Pantry Organization: 101

By Lauren Caggiano on October, 13 2021
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Lauren Caggiano

Lauren Caggiano is a Fort Wayne-based copywriter and editor with a nerdy passion for AP Style. In her free time, she enjoys volunteering, thrift shopping, fitness and travel. Learn more on her website:

We’ve all been there. You open the pantry and it’s a complete and utter mess. How can you decide what to eat when things are in disarray? The lack of organization isn't just keeping you from preparing dinner — it can make your brain hurt. (Ugh!)

When pantry shelves are cluttered and disorderly, it can be difficult to envision the meal possibilities. If you can identify with this situation, it may be time to add this project to your fall to-do list. Here are a few tips to make your pantry less chaotic and at the same time make dinnertime a little easier.

  • Think clean: It’s a good idea to wipe down the surfaces every now and then for sanitary reasons. You can use a soapy rag to remove any stickiness, spills or stains. Or consider taking an unconventional approach. You might need to use the vacuum as well to remove any crumbs.
  • Purge: Organizing your pantry is also the occasion to consider what you might not use. For instance, maybe you have 5 cans of unexpired black beans and you don’t foresee using them anytime soon. You might consider donating them to a food bank.
  • Throw away those boxes: Boxes take up unnecessary room, especially when you have lots of half-empty ones. When unloading all your groceries, it’s worth taking the extra time to put the contents into plastic, glass or metal containers. For instance, put your flour, sugar, chocolate chips, baking powders, cereals and noodles into large see-through containers. Bins and baskets also get the job done. This will avoid clutter, look clean and help you see all that you have more clearly. You might have to spend some significant money up front to purchase these organizational tools but the fruits of your labor will be well worth the initial investment.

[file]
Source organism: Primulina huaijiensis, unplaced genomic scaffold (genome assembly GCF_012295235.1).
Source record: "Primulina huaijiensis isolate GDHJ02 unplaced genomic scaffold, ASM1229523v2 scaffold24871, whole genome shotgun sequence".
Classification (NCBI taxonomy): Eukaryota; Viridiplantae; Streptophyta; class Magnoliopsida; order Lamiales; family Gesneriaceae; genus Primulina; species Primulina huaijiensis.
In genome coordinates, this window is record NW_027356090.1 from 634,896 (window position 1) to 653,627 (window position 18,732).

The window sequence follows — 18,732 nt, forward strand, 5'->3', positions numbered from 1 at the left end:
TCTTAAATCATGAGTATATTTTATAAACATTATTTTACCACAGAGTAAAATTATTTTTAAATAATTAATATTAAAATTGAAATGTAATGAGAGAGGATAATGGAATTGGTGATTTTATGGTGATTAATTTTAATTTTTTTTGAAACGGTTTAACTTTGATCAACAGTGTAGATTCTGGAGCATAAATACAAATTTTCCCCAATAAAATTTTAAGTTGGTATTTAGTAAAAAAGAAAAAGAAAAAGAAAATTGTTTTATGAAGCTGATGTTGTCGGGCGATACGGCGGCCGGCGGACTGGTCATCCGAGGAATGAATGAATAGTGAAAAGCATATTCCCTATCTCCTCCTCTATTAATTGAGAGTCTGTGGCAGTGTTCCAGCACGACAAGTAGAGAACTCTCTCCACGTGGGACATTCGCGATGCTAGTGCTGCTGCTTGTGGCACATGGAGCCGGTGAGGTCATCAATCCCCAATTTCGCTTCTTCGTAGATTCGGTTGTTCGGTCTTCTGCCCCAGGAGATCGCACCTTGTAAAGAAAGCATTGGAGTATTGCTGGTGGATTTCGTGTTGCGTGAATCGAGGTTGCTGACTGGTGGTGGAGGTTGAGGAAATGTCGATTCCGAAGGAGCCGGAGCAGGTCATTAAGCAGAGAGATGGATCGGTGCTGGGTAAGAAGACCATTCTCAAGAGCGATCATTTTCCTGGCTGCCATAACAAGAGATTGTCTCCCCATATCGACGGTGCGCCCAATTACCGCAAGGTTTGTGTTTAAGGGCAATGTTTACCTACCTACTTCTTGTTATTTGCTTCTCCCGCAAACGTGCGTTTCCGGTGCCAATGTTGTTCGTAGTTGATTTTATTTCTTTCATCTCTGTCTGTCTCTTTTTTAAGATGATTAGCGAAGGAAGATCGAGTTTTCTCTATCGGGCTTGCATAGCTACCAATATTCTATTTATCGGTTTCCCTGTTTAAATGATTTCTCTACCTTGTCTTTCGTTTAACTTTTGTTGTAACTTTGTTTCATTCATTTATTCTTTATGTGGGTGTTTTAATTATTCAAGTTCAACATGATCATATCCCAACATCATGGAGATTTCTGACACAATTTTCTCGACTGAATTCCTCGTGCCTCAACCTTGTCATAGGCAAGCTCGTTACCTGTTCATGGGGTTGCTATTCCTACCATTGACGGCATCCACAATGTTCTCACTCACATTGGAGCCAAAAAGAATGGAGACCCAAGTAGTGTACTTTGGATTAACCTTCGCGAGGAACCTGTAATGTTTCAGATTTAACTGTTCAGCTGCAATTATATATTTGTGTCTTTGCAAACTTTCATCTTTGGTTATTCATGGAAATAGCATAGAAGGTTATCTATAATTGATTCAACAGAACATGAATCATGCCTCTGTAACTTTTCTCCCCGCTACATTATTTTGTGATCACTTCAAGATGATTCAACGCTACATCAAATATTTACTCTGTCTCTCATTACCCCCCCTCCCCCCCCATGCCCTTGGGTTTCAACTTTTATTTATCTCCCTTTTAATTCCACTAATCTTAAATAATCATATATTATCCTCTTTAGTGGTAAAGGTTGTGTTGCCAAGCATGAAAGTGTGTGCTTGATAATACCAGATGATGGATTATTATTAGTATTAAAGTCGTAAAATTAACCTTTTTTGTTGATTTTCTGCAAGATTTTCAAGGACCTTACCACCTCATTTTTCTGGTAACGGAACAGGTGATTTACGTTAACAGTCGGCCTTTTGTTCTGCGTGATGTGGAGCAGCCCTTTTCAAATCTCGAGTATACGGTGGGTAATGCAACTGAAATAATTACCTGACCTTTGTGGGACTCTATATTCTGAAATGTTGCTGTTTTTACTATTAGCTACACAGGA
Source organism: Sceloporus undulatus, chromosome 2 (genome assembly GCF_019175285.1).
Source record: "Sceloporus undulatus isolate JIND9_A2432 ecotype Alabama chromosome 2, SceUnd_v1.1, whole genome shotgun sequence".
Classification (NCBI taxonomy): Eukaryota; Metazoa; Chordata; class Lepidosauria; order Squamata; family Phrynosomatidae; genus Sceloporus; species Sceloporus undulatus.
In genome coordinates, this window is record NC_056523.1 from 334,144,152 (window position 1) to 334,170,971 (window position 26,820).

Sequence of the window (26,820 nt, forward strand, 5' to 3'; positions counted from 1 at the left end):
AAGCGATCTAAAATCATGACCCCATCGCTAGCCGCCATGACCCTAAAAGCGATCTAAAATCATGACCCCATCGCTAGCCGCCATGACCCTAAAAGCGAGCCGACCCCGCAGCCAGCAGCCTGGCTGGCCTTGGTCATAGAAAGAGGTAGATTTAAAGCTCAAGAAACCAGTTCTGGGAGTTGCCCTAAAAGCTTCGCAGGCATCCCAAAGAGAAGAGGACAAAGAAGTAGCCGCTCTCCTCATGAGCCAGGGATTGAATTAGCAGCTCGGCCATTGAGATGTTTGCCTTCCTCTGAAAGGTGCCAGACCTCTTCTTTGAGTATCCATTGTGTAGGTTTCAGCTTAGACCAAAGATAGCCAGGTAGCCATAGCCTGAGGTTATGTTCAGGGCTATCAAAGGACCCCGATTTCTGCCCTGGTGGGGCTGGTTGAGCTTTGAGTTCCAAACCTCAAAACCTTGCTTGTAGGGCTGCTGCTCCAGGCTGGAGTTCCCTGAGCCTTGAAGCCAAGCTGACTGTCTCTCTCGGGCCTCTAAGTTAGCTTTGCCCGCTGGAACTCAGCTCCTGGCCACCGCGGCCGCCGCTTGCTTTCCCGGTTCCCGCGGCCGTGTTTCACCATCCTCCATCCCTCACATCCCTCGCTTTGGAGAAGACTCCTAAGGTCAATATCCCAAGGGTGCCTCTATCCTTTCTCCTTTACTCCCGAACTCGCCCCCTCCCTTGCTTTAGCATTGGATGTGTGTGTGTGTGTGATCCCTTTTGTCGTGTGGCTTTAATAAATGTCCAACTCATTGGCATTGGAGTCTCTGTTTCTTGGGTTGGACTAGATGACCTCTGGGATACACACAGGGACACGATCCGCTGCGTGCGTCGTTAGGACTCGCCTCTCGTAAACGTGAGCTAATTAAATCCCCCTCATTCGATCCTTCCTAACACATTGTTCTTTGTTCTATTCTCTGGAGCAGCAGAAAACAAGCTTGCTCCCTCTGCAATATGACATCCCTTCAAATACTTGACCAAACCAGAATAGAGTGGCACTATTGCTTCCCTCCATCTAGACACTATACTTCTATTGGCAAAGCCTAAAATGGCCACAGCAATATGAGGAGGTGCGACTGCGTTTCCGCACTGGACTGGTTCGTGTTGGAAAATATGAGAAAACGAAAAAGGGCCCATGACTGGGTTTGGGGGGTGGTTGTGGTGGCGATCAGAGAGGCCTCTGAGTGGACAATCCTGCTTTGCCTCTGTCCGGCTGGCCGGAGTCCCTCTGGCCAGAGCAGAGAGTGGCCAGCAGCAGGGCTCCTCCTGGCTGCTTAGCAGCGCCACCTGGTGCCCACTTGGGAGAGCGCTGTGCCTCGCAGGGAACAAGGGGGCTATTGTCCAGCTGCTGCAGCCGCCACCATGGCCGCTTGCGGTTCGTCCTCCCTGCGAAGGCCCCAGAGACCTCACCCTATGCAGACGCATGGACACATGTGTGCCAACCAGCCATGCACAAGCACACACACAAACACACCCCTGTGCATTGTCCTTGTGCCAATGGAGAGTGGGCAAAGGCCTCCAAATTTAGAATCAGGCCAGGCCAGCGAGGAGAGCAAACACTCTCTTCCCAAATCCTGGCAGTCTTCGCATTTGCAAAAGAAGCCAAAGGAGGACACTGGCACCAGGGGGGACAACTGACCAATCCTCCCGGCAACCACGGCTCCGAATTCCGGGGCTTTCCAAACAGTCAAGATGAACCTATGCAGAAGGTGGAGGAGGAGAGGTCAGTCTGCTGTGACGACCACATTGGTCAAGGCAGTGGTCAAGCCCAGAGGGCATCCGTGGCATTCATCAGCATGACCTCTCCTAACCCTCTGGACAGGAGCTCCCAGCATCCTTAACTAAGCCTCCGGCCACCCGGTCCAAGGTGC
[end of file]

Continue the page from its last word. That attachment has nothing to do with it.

• Tidy up: As Marie Kondo would advise, “tidy up.” Every week when making your grocery list, go through your pantry and take stock of what can be discarded or re-arranged. Throw all empty items away, realign boxes and containers and wipe down shelves. This will also help you avoid the disappointment that comes when you excitedly grab a snack box only to realize it’s empty. Plus staying on top of any messes can help you prevent it from getting out of hand, so you don’t have another disaster on your hands.
  • Pay attention to placement: Place your most-used items in the easiest place to grab and other less-used items out of the way. This is likely going to be at eye-level. Grouping items that can go together for a quick meal can also save you time. Labels are a great way to help you take inventory of what you have on hand.

Next time when you come home from a long day at work, tired and hungry, you will be rewarded by a clean pantry and an easier time finding what you need for the recipe at hand. So channel your inner Martha Stewart and make time for this project. Your future self will thank you! What other projects are on your short list?